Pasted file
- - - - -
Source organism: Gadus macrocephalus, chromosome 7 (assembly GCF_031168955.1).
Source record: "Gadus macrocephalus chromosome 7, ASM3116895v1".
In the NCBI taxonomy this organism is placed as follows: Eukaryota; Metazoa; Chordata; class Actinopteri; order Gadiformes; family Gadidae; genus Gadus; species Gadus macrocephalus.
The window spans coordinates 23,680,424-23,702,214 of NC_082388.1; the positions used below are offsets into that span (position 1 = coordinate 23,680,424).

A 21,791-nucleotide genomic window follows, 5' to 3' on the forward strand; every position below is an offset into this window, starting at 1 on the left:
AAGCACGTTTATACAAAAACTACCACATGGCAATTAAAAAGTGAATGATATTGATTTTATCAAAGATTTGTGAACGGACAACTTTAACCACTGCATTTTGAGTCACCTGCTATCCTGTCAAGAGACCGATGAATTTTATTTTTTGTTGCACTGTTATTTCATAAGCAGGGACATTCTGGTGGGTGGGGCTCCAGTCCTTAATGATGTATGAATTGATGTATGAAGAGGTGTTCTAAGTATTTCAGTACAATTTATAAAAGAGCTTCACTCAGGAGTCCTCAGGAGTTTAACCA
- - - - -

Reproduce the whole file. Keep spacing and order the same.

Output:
Source organism: Gadus macrocephalus, chromosome 7 (assembly GCF_031168955.1).
Source record: "Gadus macrocephalus chromosome 7, ASM3116895v1".
In the NCBI taxonomy this organism is placed as follows: Eukaryota; Metazoa; Chordata; class Actinopteri; order Gadiformes; family Gadidae; genus Gadus; species Gadus macrocephalus.
The window spans coordinates 23,680,424-23,702,214 of NC_082388.1; the positions used below are offsets into that span (position 1 = coordinate 23,680,424).

A 21,791-nucleotide genomic window follows, 5' to 3' on the forward strand; every position below is an offset into this window, starting at 1 on the left:
AAGCACGTTTATACAAAAACTACCACATGGCAATTAAAAAGTGAATGATATTGATTTTATCAAAGATTTGTGAACGGACAACTTTAACCACTGCATTTTGAGTCACCTGCTATCCTGTCAAGAGACCGATGAATTTTATTTTTTGTTGCACTGTTATTTCATAAGCAGGGACATTCTGGTGGGTGGGGCTCCAGTCCTTAATGATGTATGAATTGATGTATGAAGAGGTGTTCTAAGTATTTCAGTACAATTTATAAAAGAGCTTCACTCAGGAGTCCTCAGGAGTTTAACCA